Letter: Line item veto, reduction of Navajo Council is needed

To the editor:

Navajo voters have witnessed for themselves why it is imperative the authority of the presidential line item veto is severely needed along with a reduction of the council to a manageable number.

Over time, due to the ungainly performance of the Dineh Nation Council under the Speaker, the presidential line item veto is not only vital, but a measure we need desperately if we are to ever regain countrol of our Dineh Nation Government.

Along with a majority of Navajo voters, I too, have always believed that the current government system is probably okay and for the most part served the best interest of the Navajo people. Though it is not the best system relative to government accountability, notwithstanding the system, it is the people (delegates and Speaker) we elect into office that has made this system perform badly.

Most people fear a nuclear war, but it is not nuclear weapons we fear; it is the people who potentially control the buttons who are the feared ones.

It used to be when you read about the disastrous events occurring to other tribes, it was natural for Navajos to feel sorry for those tribes, at the same time, we were quick to reason that would never happen to Navajo people.

We believed we were stable and unified - were we ever wrong! It's important to be sensitive to the Council's concerns, but you don't want the tail wagging the dog. The President - not the Council or Speaker - should make the final tribal decisions. If you changed that one element in our system, that would go a long way, but of course, we still need qualified candidates to fill the positions.

It is for reasons such as we have just witnessed along the irresponsible budget decisions and legislative actions of the Council, with urging from the Speaker, that the Office of the President needs to play a critical role in lawmaking, and provide an important check on the Council and Speaker.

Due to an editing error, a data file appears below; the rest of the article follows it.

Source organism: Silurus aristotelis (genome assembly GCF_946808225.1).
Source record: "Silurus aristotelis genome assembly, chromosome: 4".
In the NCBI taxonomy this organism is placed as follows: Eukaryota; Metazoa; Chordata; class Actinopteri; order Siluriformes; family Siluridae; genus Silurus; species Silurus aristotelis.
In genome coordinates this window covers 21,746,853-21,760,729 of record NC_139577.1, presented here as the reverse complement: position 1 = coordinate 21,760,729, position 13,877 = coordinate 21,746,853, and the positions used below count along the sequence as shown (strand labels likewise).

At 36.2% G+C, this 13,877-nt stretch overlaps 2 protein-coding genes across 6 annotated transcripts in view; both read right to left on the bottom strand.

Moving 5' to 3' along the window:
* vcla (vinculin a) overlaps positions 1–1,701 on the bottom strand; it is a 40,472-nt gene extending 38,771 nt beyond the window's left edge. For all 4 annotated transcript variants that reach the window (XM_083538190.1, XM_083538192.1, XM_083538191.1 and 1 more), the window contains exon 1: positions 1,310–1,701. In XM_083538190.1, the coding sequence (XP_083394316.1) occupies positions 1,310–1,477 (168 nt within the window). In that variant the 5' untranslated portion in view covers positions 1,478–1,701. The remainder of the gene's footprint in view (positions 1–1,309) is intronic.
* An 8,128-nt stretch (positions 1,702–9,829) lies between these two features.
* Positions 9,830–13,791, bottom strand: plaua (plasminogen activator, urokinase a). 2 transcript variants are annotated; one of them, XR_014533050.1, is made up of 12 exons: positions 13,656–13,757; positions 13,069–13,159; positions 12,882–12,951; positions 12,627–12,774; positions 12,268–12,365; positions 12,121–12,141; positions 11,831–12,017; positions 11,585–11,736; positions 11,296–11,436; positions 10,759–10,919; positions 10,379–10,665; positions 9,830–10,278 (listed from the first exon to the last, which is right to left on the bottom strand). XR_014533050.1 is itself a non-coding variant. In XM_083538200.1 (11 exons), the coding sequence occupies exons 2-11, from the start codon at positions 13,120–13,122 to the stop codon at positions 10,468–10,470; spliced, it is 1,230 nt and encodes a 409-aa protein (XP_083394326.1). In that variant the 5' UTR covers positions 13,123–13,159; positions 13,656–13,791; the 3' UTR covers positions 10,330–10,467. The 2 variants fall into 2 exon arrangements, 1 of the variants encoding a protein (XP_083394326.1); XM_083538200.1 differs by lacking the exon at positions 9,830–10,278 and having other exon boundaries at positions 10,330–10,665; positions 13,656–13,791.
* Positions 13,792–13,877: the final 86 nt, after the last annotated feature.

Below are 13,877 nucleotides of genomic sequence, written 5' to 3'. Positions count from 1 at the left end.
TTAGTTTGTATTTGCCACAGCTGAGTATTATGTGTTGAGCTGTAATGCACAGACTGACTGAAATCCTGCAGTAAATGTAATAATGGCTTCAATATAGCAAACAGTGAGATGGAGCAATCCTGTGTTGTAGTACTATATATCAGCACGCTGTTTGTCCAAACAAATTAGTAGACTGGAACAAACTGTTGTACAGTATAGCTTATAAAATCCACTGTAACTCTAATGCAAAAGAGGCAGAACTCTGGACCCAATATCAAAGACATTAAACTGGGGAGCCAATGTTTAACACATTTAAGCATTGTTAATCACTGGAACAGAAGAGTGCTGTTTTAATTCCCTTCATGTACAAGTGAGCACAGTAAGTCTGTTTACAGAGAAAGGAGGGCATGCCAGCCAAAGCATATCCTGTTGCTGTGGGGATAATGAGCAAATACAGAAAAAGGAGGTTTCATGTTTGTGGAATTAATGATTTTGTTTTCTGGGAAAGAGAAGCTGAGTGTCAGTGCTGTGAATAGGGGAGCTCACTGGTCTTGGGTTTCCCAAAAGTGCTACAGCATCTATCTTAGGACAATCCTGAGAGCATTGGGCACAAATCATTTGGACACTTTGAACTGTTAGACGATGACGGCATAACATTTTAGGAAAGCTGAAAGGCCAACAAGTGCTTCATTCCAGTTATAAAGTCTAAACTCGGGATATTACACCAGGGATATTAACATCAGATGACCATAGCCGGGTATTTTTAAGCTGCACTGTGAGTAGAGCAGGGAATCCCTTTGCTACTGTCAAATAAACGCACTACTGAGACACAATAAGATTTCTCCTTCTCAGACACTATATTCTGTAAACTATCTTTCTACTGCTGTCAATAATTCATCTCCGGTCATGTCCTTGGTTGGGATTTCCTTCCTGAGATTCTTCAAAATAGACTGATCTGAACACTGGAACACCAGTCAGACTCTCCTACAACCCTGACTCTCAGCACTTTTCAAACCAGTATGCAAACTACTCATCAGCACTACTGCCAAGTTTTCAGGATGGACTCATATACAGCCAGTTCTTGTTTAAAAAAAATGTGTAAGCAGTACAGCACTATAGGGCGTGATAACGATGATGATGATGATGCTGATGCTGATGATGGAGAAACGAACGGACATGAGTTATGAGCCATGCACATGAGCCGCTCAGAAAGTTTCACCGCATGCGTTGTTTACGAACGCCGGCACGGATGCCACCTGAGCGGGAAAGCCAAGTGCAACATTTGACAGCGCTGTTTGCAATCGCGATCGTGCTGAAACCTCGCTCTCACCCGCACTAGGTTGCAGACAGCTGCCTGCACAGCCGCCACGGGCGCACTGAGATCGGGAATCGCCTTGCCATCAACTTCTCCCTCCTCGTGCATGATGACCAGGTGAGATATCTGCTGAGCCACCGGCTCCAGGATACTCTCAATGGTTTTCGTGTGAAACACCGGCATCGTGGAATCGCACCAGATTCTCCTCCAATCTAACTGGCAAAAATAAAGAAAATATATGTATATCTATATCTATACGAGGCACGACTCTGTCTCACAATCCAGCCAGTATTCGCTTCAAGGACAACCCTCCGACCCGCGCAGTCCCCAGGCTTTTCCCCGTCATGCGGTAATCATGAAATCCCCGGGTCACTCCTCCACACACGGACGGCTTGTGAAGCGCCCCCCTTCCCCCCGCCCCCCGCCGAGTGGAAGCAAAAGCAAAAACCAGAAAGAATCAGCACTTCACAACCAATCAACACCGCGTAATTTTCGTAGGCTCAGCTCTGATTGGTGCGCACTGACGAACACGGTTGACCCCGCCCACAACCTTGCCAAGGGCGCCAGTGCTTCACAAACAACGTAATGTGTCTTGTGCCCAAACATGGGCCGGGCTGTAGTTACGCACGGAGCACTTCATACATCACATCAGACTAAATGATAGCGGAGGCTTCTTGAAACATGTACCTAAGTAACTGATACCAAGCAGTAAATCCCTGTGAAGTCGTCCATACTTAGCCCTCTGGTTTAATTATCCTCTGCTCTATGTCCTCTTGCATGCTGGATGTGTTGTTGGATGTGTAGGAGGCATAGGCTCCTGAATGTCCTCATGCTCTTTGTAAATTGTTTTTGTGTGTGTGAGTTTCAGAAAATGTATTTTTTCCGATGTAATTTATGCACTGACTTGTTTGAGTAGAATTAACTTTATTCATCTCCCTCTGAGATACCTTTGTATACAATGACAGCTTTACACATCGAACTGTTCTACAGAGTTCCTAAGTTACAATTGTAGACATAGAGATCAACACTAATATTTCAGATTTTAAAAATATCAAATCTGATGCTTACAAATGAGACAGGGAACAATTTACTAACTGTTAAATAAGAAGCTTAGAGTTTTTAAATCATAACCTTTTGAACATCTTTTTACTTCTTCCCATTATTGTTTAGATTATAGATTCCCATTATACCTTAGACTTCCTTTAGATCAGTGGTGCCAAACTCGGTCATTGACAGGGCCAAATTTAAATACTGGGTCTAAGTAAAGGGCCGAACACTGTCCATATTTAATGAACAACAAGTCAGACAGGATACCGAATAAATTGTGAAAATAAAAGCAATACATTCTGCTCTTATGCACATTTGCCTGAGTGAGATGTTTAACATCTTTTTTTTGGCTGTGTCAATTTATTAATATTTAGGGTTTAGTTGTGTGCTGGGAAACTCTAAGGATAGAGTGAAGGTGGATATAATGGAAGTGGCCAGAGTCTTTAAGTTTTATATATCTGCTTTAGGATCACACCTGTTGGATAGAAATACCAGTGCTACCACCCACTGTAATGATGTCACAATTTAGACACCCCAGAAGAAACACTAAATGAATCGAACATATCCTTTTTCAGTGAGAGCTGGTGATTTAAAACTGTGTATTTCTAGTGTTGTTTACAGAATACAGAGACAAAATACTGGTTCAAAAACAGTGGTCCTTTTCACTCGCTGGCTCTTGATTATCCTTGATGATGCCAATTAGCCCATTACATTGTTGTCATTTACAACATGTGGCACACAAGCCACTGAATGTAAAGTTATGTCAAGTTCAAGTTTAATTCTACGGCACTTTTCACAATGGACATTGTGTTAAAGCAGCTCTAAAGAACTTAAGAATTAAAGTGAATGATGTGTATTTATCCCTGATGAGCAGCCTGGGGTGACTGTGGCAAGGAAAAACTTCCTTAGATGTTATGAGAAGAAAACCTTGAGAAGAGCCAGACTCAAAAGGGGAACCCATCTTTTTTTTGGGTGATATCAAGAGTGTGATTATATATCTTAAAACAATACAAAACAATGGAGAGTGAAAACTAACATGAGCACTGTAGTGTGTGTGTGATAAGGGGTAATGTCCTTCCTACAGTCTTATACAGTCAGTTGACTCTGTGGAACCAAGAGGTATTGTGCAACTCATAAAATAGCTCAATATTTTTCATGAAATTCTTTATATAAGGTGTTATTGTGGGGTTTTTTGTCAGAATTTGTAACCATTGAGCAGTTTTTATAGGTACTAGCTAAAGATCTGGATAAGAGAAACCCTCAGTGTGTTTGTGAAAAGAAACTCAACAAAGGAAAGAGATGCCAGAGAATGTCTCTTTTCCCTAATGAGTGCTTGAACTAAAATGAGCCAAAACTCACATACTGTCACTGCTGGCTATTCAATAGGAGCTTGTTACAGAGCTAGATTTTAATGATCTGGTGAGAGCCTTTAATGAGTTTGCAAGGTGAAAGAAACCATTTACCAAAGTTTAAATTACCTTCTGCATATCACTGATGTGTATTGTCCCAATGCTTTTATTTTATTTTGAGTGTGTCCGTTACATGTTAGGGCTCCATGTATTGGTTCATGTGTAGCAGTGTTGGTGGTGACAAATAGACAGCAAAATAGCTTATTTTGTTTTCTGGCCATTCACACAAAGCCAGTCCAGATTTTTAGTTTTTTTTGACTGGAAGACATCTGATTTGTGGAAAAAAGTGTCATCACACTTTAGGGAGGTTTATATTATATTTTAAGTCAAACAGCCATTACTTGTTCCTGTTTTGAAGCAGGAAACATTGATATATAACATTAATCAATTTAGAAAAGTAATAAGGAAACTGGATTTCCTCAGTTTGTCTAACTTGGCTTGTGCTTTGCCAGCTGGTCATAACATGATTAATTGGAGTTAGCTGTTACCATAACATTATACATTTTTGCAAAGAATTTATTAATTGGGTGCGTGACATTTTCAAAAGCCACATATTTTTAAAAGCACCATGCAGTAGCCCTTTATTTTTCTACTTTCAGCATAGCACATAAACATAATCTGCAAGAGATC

Is it not the act of placing President Shirley on leave that is at issue here, but the irresponsible behavior of the Dineh Nation Council under the leadership of Speaker Morgan leading up to the reckless decisions of diverting scarce Navajo Tribla program funds away from vitally needed services into their own budgets primarily just for their own self-interests. It had nothing to do with being leaders, nor was it about doing right by the Navajo people, or about taking care of the Dineh Nation's fidiciary responsibilities.

Despite the fact that President Shirley is not someone one could say has been a president of good judgment, particularly in the realm of tribal nation building or a leader fighting against global warming and climate change, he has yet to make a major impact in these areas after more than five years in office.

Once we approve the line item veto for the Office of the President and reduction in the Council, our focus should turn to how we go about grooming future leaders so we do not end up back in this ill advised situation.

Wouldn't it be nice if our Navajo education systems; K-12 schools, Diné College, etc. had a farm system for grooming up and coming young tribal leaders?

Unfortunately, they are more interested in maintaining the status quo and for recycling failed superintendents and for keeping board members who are there for their own self interests and Navajos keep getting further and further behind and falling into disastrous situations.

Wallace Hanley

Window Rock, Ariz.


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